Up to 90 lives might be saved every year if authorities erected cost-effective wire median barriers on dangerous stretches of roads. The Government says we can’t afford to build the barriers. Joanne Carroll asks: can we afford not to?
"If". It's the word Justine Chalmers hasn't been able to get out of her head since her soul mate Lance Rielly and his 18-year old stepdaughter Stephanie Fox died in a horror smash last weekend.
"I know Lance shouldn't have been speeding. He wasn't a speedster. He was a good driver but he took an unnecessary risk," says Chalmers. "But if there had been the median barrier everyone has been asking for after other lives were lost there, this might not have happened. It shouldn't have happened."
To some, it comes down to chance: If Rielly had left a little earlier, or a littler later, then this might not have happened. If Rielly had been more careful, if he hadn't sped... To some, it's roading infrastructure: If the New Zealand Transport Agency (NZTA) had built the median barriers - for which it had budgeted $5 million - instead of postponing the spending.
Returning home from Christmas with family in Hastings, police say Rielly had been trying to overtake a car at the end of a passing lane on State Highway 1, north of Paraparaumu. He crossed the centre line and crashed head-on into another car, injuring a family of five, including three children. Chalmers was travelling a few kilometres behind the pair. She says the 39-year-old self-employed carpet cleaner was "one of a kind". He had two children, Natalie and Kaylee, from a previous relationship but was also step-dad to Stephanie, and to Justine's two children, Judy and Quinn.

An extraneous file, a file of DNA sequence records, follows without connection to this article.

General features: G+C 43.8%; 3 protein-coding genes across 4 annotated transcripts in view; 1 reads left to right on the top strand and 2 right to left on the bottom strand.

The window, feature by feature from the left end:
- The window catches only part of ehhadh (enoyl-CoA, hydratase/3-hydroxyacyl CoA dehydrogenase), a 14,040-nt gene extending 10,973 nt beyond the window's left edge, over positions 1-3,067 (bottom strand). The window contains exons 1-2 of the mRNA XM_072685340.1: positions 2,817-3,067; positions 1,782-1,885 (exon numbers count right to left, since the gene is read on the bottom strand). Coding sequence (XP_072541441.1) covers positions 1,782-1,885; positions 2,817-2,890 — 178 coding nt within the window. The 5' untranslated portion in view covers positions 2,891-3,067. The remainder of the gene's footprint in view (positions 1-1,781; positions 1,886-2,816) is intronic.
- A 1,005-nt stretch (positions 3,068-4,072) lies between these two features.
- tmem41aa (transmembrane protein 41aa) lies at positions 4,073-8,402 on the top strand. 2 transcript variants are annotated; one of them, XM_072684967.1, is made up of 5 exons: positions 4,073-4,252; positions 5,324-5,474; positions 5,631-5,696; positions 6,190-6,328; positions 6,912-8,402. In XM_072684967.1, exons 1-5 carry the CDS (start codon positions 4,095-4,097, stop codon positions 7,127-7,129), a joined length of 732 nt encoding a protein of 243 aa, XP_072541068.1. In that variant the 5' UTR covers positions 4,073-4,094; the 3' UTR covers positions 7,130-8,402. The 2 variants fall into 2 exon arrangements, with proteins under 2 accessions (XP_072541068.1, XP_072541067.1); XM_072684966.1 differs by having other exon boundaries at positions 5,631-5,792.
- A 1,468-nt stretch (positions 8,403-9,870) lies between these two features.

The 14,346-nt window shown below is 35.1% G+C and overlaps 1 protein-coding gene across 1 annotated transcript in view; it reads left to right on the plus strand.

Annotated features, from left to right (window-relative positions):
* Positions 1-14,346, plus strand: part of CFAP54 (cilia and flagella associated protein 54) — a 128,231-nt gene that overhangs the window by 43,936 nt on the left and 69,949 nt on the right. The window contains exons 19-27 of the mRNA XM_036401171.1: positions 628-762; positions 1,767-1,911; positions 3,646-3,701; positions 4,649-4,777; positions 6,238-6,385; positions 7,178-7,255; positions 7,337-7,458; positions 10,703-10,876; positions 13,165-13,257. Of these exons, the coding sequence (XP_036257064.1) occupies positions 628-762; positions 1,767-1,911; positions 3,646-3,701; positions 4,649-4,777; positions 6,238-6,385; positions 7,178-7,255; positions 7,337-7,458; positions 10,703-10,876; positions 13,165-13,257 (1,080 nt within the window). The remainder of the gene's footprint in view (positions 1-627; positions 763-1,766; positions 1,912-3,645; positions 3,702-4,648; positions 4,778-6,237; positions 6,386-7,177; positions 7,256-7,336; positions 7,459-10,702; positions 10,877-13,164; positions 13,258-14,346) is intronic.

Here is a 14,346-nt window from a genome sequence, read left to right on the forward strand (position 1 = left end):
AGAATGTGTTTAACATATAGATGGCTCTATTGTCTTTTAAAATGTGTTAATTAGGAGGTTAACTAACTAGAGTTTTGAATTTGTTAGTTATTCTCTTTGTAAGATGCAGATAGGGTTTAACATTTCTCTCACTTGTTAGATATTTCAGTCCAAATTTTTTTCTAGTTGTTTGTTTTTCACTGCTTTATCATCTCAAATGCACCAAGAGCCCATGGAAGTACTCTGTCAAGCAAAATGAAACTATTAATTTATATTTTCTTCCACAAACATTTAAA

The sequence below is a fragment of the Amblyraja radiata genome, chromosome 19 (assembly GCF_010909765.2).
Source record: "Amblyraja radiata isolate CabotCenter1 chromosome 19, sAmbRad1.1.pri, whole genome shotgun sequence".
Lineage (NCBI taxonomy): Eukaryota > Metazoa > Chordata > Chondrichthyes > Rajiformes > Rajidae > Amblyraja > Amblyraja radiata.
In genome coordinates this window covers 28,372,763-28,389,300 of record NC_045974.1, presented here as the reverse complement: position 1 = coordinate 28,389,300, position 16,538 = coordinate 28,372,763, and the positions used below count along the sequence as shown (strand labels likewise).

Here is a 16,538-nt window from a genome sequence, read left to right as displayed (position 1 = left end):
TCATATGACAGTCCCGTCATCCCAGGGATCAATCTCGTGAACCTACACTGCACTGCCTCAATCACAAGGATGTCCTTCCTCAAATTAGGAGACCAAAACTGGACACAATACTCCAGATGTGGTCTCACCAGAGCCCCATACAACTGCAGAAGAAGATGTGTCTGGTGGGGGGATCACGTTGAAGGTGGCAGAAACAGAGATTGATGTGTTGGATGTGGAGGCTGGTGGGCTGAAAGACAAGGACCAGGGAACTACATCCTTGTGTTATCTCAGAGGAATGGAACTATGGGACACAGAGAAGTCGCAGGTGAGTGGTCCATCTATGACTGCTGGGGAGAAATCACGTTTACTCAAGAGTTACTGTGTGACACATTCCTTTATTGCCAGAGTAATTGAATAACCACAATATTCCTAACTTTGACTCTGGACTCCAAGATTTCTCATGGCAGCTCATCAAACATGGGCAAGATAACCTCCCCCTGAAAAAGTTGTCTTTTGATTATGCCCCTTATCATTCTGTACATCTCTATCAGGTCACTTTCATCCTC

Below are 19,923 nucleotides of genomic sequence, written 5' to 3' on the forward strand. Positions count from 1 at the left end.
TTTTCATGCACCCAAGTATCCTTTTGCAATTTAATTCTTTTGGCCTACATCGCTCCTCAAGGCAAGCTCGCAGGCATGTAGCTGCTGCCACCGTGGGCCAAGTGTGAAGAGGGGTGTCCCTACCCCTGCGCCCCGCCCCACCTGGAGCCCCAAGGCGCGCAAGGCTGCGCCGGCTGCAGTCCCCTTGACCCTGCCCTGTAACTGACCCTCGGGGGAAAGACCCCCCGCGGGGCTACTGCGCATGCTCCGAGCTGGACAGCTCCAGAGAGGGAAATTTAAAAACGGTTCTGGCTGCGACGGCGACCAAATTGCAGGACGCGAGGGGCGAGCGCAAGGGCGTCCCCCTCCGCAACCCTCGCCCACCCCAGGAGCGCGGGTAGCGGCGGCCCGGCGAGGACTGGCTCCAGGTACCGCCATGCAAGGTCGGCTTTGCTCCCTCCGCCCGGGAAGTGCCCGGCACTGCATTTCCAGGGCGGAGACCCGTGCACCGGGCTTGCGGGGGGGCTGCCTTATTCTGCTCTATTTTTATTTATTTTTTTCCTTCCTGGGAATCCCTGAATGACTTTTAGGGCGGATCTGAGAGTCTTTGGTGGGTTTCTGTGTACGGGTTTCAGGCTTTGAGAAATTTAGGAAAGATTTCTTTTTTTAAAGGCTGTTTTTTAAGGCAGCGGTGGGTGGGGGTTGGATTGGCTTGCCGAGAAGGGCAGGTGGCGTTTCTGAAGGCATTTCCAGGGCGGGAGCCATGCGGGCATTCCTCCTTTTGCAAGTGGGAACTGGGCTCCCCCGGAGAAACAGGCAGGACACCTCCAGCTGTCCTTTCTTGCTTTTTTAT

"Lance was taken from us far too early. He was such an amazing, caring guy and not one person who ever met our Lancey disliked him. I will always remember his smile and his kind, nurturing ways," Chalmers says.
But Stephanie's family is directing their anger at Rielly. Her funeral was held in the Wellington suburb of Johnsonville on Friday, St John's Anglican Church bedecked with flowers brought by her friends.
Stephanie's mother and Rielly's former partner, Mary Ann Dawson, told the packed church speeding was not worth it. "Through this tragedy I want to say, don't take the risk." She is right: if Rielly had taken his foot off the accelerator, waited patiently in the line of traffic, he and Stephanie would be alive. But Chalmers is also right: people sometimes make mistakes, but authorities can soften the damage caused by those mistakes-if they're willing to invest more in safety.
The crash that killed Rielly and Stephanie was not the first at that spot.Three months earlier, 17-year-old Kelly Thompson died there and now her grandfather Frank Burke wants the expressway fast-tracked. "They've just got to get their finger out and do something about that motorway-a proper one with a big median strip, a direct road to get people in and out of Wellington safely," he told the Dominion Post this
Kapiti Emergency Medical Service director Dr Chris Lane has been attending crashes on State Highway 1, north of Paraparaumu, for 24 years, including the one that killed Kelly, and the one last weekend. For much of that time, he has been campaigning for median barriers.
"I have seen many deaths and serious injuries on that corner and nearby. It is a treacherous road," Lane says. "It's a difficult area. In the crash last week the car that was overtaking was going in excess of 100km/h. He kept on overtaking and got to the stage that there were so many cars on his side of the road he couldn't merge back in-there was no space for him and he had nowhere to go except straight into the front of a car. The impact caused total devastation."